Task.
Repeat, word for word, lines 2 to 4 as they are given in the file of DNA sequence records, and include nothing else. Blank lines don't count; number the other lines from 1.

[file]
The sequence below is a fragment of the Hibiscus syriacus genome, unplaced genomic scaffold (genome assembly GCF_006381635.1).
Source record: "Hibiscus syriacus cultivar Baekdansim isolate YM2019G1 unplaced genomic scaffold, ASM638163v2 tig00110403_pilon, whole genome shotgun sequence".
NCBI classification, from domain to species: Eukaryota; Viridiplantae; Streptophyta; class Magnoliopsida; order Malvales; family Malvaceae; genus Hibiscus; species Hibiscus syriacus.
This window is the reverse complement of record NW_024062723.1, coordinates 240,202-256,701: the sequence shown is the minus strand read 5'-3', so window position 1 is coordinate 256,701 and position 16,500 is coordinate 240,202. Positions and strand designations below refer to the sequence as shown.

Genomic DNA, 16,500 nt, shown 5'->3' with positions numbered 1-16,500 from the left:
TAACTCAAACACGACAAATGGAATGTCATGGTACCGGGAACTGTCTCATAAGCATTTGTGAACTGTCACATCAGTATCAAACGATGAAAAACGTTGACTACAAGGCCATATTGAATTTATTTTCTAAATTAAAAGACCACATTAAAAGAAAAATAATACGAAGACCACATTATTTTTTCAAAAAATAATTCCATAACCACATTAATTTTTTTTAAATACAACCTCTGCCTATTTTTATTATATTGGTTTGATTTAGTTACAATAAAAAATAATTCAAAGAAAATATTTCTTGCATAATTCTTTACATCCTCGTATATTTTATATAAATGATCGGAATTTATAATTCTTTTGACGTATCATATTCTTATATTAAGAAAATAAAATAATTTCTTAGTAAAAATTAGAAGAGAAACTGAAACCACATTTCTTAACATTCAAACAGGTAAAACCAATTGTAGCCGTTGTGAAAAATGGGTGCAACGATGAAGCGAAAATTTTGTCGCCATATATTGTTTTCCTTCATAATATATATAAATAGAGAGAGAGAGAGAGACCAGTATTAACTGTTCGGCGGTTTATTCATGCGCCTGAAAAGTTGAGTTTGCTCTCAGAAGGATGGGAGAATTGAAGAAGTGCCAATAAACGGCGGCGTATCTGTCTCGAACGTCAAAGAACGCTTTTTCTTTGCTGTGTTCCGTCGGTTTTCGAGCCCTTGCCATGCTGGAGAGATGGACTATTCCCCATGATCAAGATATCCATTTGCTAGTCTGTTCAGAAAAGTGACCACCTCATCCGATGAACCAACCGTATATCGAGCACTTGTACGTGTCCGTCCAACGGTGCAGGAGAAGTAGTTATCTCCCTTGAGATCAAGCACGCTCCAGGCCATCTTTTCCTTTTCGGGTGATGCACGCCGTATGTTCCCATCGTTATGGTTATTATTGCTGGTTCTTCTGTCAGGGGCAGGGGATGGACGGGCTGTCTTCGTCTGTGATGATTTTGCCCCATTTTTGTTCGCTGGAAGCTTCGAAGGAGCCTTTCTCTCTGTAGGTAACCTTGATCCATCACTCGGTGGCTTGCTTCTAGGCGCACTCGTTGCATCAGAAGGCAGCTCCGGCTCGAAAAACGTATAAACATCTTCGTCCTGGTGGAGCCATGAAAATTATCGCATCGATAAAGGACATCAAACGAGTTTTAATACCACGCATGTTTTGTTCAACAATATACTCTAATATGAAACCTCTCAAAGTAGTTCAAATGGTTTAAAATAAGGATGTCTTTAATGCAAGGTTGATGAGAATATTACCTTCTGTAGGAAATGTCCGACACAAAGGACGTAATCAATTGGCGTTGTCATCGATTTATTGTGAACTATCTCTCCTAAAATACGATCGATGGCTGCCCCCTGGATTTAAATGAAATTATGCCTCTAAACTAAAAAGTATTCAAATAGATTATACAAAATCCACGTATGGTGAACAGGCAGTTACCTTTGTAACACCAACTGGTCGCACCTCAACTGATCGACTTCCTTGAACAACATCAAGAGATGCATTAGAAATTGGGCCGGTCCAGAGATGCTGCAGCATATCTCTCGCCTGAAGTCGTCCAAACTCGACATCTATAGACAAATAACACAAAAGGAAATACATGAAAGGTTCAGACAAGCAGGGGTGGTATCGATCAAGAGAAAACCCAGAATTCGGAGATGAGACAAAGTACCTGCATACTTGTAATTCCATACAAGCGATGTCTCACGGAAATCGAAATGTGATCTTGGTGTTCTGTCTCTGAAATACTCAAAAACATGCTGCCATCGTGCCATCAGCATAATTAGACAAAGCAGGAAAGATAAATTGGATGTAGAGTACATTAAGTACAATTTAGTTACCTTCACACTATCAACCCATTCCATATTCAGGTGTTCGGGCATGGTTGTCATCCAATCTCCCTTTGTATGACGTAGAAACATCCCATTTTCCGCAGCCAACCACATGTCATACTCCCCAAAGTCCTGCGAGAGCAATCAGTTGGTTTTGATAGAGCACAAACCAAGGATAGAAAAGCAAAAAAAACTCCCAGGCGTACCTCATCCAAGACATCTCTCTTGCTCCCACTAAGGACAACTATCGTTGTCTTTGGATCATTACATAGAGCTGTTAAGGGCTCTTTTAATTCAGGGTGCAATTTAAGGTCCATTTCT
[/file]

Source record: "Hibiscus syriacus cultivar Baekdansim isolate YM2019G1 unplaced genomic scaffold, ASM638163v2 tig00110403_pilon, whole genome shotgun sequence".
NCBI classification, from domain to species: Eukaryota; Viridiplantae; Streptophyta; class Magnoliopsida; order Malvales; family Malvaceae; genus Hibiscus; species Hibiscus syriacus.
This window is the reverse complement of record NW_024062723.1, coordinates 240,202-256,701: the sequence shown is the minus strand read 5'-3', so window position 1 is coordinate 256,701 and position 16,500 is coordinate 240,202. Positions and strand designations below refer to the sequence as shown.